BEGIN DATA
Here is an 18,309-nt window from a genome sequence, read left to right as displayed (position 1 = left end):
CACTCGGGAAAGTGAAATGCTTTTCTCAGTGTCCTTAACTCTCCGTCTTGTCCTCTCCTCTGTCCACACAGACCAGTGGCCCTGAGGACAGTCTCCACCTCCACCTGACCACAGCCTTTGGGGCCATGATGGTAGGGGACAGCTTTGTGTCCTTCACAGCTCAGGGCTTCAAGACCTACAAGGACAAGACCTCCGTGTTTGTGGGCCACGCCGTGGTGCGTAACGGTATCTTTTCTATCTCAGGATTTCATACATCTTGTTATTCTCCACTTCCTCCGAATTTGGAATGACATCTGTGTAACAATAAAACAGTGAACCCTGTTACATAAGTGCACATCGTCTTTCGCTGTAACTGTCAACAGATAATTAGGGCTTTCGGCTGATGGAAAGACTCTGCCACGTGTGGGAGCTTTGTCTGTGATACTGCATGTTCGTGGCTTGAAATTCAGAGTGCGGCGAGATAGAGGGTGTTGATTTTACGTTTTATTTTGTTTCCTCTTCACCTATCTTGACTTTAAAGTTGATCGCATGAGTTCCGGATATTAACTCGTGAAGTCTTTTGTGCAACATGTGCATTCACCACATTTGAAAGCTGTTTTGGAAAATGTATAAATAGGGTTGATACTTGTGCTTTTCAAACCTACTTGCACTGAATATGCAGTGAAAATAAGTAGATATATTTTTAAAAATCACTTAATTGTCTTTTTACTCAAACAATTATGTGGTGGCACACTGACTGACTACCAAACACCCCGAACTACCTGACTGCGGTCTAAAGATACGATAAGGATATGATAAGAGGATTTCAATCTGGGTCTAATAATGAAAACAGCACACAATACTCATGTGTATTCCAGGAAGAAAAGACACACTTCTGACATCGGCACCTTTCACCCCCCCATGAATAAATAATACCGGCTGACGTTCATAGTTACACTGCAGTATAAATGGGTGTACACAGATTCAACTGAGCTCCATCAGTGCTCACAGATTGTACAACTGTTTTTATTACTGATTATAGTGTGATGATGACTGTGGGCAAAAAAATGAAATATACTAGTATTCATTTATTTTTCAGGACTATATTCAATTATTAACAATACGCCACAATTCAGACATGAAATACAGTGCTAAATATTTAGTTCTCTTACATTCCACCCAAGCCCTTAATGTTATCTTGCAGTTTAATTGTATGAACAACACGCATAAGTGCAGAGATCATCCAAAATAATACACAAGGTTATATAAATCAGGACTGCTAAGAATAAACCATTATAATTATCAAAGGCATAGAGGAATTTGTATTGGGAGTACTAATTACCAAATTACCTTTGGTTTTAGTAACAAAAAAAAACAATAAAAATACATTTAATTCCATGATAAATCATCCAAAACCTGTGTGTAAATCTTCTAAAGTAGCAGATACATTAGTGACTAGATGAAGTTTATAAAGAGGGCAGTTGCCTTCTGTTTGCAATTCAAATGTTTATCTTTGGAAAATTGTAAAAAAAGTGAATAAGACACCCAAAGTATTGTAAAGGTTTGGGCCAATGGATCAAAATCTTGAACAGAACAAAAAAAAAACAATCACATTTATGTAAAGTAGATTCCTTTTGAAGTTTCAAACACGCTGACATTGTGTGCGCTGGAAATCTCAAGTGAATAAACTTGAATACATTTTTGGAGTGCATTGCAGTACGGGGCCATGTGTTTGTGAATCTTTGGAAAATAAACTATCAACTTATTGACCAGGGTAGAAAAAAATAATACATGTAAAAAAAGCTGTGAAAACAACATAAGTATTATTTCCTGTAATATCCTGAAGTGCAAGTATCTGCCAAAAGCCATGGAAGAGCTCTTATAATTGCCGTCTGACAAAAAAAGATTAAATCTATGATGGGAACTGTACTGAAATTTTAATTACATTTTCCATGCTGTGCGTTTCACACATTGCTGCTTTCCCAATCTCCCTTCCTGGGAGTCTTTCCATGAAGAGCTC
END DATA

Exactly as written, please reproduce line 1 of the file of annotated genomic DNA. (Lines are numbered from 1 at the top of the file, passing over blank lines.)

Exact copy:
Here is an 18,309-nt window from a genome sequence, read left to right as displayed (position 1 = left end):